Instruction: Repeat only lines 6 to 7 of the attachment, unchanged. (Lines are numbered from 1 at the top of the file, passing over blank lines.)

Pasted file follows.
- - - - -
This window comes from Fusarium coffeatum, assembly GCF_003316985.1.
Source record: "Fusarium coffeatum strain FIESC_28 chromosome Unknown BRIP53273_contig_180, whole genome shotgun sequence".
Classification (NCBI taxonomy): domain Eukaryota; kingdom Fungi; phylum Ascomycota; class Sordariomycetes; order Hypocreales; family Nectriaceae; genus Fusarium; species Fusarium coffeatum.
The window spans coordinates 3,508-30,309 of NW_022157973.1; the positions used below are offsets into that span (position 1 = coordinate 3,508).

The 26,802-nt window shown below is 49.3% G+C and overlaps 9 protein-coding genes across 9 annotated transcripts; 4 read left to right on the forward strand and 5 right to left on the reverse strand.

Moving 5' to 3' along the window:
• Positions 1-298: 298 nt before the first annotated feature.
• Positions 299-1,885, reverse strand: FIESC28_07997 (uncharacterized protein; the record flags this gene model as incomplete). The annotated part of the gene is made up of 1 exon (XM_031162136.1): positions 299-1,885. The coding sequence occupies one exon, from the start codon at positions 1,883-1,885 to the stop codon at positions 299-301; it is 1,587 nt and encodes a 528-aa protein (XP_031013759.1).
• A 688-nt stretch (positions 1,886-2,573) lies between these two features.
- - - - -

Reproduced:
Moving 5' to 3' along the window:
• Positions 1-298: 298 nt before the first annotated feature.